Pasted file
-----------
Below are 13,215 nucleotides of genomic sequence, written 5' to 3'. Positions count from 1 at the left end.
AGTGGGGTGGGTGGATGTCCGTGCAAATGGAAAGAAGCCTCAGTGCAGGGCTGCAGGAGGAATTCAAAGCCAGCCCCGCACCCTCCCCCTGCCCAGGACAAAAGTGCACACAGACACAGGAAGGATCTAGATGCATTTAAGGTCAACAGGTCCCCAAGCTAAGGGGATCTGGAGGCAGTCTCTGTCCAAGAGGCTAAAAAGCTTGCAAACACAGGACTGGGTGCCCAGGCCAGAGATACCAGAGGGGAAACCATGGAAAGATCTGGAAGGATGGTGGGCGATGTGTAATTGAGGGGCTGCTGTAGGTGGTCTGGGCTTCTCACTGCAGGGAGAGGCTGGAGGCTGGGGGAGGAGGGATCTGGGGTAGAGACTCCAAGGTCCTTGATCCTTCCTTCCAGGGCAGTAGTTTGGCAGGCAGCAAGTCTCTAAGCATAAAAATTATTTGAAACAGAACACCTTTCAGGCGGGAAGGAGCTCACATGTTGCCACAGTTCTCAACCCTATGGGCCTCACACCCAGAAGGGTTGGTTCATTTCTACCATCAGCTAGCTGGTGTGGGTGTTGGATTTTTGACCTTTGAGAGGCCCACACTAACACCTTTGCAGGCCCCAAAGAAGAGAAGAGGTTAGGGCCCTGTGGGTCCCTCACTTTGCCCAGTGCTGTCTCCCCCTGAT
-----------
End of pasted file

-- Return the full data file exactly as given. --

Below are 13,215 nucleotides of genomic sequence, written 5' to 3'. Positions count from 1 at the left end.
AGTGGGGTGGGTGGATGTCCGTGCAAATGGAAAGAAGCCTCAGTGCAGGGCTGCAGGAGGAATTCAAAGCCAGCCCCGCACCCTCCCCCTGCCCAGGACAAAAGTGCACACAGACACAGGAAGGATCTAGATGCATTTAAGGTCAACAGGTCCCCAAGCTAAGGGGATCTGGAGGCAGTCTCTGTCCAAGAGGCTAAAAAGCTTGCAAACACAGGACTGGGTGCCCAGGCCAGAGATACCAGAGGGGAAACCATGGAAAGATCTGGAAGGATGGTGGGCGATGTGTAATTGAGGGGCTGCTGTAGGTGGTCTGGGCTTCTCACTGCAGGGAGAGGCTGGAGGCTGGGGGAGGAGGGATCTGGGGTAGAGACTCCAAGGTCCTTGATCCTTCCTTCCAGGGCAGTAGTTTGGCAGGCAGCAAGTCTCTAAGCATAAAAATTATTTGAAACAGAACACCTTTCAGGCGGGAAGGAGCTCACATGTTGCCACAGTTCTCAACCCTATGGGCCTCACACCCAGAAGGGTTGGTTCATTTCTACCATCAGCTAGCTGGTGTGGGTGTTGGATTTTTGACCTTTGAGAGGCCCACACTAACACCTTTGCAGGCCCCAAAGAAGAGAAGAGGTTAGGGCCCTGTGGGTCCCTCACTTTGCCCAGTGCTGTCTCCCCCTGAT